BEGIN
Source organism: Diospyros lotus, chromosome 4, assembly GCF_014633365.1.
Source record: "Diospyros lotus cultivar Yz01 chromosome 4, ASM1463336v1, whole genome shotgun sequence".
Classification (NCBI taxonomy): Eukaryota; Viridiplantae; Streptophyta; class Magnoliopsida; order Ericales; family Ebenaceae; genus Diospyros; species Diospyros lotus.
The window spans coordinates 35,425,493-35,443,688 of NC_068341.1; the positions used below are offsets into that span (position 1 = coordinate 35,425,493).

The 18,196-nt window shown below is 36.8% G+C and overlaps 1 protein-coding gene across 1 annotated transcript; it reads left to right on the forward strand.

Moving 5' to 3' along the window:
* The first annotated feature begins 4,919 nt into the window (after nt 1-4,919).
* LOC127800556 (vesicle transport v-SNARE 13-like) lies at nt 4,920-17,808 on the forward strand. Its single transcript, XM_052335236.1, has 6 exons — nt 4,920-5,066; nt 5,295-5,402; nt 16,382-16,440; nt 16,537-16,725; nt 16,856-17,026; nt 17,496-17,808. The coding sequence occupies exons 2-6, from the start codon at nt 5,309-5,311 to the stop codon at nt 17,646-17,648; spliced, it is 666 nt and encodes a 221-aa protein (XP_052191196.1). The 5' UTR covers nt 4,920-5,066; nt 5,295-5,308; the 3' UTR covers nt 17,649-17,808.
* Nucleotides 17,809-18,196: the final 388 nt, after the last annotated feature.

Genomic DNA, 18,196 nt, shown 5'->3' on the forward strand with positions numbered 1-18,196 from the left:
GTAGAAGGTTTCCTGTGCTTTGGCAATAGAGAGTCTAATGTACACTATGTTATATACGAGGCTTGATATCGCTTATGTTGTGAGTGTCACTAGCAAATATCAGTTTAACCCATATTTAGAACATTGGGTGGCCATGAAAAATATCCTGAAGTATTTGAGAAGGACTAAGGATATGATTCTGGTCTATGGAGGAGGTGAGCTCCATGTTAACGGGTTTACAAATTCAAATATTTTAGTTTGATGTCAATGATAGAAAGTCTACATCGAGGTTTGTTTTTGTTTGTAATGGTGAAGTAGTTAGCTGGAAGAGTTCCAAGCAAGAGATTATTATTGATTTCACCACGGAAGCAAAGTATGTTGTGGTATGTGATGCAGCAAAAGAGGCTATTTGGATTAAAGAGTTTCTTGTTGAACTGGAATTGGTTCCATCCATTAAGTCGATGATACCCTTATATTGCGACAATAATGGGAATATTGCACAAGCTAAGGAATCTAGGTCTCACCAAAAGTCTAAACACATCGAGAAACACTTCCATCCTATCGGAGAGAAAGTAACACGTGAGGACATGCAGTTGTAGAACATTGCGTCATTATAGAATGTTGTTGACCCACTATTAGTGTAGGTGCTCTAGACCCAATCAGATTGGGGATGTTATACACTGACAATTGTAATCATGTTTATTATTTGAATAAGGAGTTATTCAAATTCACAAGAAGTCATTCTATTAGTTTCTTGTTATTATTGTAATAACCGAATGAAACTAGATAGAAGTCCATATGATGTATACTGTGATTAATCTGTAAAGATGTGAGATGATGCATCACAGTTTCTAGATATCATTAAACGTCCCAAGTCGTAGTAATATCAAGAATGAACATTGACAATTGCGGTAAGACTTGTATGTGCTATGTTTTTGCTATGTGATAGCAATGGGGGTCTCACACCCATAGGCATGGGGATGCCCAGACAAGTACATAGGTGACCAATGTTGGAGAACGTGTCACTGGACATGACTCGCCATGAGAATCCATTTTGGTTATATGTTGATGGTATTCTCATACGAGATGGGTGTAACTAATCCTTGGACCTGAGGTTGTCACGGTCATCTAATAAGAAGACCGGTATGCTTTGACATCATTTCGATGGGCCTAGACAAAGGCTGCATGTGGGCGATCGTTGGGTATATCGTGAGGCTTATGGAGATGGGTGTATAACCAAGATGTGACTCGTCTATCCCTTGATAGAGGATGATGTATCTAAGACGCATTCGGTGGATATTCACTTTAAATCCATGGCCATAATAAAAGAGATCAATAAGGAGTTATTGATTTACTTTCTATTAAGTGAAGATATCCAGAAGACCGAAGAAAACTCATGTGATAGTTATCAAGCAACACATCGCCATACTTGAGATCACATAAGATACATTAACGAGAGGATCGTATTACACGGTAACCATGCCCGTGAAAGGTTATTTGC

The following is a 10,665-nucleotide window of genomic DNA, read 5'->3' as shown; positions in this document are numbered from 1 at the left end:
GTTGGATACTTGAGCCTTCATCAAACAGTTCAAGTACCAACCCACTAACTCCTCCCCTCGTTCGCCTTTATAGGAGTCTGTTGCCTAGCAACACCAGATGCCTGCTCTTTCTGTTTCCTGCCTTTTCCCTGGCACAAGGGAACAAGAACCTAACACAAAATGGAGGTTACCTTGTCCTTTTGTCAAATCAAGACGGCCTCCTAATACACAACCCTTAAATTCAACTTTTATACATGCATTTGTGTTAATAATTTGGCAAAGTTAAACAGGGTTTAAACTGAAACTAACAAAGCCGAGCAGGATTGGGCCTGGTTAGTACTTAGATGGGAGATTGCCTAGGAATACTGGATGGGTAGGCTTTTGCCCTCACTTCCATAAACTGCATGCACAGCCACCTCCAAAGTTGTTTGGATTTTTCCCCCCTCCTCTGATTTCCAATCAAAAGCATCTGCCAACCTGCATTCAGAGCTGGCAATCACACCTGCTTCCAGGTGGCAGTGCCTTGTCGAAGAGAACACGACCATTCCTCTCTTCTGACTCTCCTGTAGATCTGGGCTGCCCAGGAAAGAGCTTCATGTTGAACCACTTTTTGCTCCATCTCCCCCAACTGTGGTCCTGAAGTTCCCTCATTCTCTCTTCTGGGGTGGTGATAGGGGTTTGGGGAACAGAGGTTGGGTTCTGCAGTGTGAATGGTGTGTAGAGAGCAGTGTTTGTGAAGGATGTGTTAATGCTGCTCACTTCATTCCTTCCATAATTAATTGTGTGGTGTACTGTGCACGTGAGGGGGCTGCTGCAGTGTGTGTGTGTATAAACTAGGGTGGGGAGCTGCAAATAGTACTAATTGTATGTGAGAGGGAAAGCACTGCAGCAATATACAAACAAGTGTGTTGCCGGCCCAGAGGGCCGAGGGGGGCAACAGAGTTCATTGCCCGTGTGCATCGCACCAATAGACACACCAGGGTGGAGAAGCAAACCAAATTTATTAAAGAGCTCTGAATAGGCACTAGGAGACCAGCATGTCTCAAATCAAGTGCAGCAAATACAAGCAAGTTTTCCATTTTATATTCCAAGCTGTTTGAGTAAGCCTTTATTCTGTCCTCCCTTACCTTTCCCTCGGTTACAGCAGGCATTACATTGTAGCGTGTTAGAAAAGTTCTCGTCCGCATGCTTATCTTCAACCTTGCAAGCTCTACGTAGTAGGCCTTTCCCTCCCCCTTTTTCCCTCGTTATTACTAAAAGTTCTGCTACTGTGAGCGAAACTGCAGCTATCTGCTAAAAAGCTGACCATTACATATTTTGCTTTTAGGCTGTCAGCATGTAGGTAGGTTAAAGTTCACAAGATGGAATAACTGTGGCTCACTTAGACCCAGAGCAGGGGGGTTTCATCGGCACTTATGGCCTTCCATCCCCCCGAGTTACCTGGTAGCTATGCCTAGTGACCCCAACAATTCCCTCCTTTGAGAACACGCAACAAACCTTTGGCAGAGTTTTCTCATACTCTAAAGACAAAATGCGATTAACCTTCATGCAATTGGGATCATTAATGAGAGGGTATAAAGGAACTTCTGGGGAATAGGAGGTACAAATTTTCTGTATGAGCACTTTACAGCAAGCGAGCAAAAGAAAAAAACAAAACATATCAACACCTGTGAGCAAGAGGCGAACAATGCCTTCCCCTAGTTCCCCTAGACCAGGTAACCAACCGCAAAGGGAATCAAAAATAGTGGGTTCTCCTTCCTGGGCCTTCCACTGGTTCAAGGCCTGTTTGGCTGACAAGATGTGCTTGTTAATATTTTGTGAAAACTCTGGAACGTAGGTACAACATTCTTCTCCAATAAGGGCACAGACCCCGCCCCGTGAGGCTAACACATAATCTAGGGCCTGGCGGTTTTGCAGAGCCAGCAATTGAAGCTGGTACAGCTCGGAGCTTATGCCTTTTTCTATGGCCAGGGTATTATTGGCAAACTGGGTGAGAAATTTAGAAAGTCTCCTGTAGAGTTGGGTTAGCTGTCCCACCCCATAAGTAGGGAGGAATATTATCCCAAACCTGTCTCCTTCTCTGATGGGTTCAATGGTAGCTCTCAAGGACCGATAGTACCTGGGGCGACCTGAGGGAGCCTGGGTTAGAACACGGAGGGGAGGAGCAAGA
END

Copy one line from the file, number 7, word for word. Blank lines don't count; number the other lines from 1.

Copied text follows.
* The first annotated feature begins 4,919 nt into the window (after nt 1-4,919).